Financial and Food Insecurity, a Growing Problem for MetroWest

In many ways, MetroWest is a high-income region.  This belief can hide many stark realities about our community, namely that many people struggle to make ends meet without recognition or adequate support. The rising cost of living, continued high price tag for childcare, increase in unemployment, and myriad difficulties with transportation put a financially secure lifestyle out of reach for many residents of MetroWest.  Another hurdle we need to be aware of is that of our drastically changed economy over the past 2 years.   While the data below is from the 2010 Census and doesn’t reflect the additional stress the pandemic has put on many households in our communities, we do feel the statistics speak to trends that continue to affect our region. 

While the region’s overall poverty rate of 8% is below the state and nation, rates are higher in both Framingham (10%) and Waltham (11%) and rates are higher among Hispanic (22%) and African American (16%) residents. Education matters: while 21% of residents without a high school diploma had incomes at or below the poverty level, just 4% of those with at least a bachelor’s degree did. And others living above the poverty threshold struggle to make ends meet. While the overall median household income in MetroWest was $89,000 in 2014-18, median incomes for Hispanic and African American households were substantially lower at $52,000 and $59,000. A living wage in MetroWest requires $78,600 for a family of four with two earners or $73,000 for a family of three with one earner, certainly out of reach for many of our residents. 

Federal food assistance is needed at a high level among some populations. In 2014-18, 26% of Hispanic residents and 20% of African Americans participated in the federal Supplemental Nutritional Assistance Program (SNAP), higher than Asian (9%) and white (7%) residents.  This problem in particular has drastically increased throughout the pandemic. In March and April of 2020, the Massachusetts Department of Transitional Assistance (DTA), saw a significant increase in SNAP applications.  At its highest, weekly applications increased by as much as 360% over the average of the same period pre-COVID.  These increases have stayed relatively consistent throughout the pandemic.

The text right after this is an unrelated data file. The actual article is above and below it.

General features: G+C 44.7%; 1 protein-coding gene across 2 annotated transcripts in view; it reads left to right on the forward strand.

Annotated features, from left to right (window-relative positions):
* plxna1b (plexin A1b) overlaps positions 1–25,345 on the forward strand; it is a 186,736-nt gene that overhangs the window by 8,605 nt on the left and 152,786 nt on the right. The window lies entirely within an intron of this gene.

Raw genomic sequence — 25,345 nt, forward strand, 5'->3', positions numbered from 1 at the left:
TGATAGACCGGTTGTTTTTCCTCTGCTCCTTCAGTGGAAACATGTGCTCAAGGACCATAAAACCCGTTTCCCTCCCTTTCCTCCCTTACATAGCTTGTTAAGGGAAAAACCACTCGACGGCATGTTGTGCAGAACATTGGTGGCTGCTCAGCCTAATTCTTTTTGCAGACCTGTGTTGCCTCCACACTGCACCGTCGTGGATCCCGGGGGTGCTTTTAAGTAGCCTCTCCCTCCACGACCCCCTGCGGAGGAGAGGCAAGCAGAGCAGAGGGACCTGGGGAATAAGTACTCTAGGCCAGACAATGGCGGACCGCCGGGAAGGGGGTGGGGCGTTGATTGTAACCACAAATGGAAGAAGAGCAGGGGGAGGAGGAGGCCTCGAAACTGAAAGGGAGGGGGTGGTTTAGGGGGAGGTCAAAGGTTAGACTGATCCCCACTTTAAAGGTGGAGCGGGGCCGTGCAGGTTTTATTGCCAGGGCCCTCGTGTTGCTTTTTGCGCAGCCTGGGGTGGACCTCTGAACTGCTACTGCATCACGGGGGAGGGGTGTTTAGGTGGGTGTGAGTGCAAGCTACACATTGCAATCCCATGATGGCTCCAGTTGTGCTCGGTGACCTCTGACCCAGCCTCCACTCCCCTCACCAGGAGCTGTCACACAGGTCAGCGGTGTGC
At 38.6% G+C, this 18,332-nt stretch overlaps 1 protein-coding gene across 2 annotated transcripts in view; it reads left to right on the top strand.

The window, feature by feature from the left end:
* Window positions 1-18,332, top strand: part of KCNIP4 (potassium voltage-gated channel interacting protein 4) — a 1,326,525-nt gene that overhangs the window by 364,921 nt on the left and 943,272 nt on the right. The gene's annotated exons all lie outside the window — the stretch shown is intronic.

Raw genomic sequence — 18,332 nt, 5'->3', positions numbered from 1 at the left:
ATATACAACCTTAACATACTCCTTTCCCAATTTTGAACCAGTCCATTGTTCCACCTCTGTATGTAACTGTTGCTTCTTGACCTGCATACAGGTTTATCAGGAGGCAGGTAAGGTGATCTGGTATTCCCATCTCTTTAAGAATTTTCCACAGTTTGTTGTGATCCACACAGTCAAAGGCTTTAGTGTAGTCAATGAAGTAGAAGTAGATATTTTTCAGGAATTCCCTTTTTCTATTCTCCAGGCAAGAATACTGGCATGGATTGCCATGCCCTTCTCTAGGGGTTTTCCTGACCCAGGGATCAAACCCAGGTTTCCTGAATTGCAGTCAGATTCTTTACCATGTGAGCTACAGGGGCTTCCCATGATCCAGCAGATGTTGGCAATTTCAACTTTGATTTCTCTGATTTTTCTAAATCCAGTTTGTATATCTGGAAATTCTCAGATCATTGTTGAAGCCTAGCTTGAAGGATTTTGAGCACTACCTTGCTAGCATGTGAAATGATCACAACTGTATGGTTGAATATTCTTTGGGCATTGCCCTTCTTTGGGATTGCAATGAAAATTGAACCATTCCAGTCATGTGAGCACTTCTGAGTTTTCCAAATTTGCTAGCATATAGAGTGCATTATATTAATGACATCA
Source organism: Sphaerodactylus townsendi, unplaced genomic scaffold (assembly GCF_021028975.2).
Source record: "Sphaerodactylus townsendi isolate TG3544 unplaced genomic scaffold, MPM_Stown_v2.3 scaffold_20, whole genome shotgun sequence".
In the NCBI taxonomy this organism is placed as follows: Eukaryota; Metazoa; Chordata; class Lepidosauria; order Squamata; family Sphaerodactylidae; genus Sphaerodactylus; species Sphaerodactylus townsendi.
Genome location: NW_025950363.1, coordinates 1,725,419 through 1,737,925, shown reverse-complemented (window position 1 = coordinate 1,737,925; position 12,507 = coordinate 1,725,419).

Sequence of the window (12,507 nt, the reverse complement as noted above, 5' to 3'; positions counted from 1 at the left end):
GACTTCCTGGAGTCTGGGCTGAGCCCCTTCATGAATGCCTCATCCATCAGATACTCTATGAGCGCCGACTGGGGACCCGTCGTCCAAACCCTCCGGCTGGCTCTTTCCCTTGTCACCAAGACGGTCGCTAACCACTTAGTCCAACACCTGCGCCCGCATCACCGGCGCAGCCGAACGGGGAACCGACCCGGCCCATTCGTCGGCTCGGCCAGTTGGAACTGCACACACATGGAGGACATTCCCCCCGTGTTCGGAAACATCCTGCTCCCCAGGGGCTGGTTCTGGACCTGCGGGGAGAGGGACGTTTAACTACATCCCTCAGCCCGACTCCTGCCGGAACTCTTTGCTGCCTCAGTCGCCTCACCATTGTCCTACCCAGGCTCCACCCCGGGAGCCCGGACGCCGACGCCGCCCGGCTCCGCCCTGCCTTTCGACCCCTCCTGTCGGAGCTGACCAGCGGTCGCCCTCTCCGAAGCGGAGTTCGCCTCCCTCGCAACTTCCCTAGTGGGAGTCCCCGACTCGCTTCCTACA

Homeownership is an important factor for neighborhood stability and civic participation and, in 2014-18, the homeownership rate in the MetroWest region was 65%, exceeding both the state and national rates. However, while rates were 68% among whites and 58% among Asians, they were 35% for African Americans and 31% for Hispanics. Owning a home is simply out of reach for many residents of MetroWest. The ratio of home value to median income was 4.5 in 2014-18, well above the 2-3 range considered affordable. It is even higher in some communities, including Lincoln and Weston, where the ratio was 7.1 and 6.7, respectively. Homes were more unaffordable for Latinos (with a ratio of 5.7), African Americans (4.7) and Asians (4.5) than for whites (4). 

The pandemic has caused struggles with housing affordability and food insecurity to be amplified dramatically.  Many nonprofit organizations have needed to shift priorities to support these issues.  We will be reporting on new data in the coming months, but all indicators support the idea that these disparities in home-ownership and the need for federal food assistance have grown even larger throughout the pandemic. 


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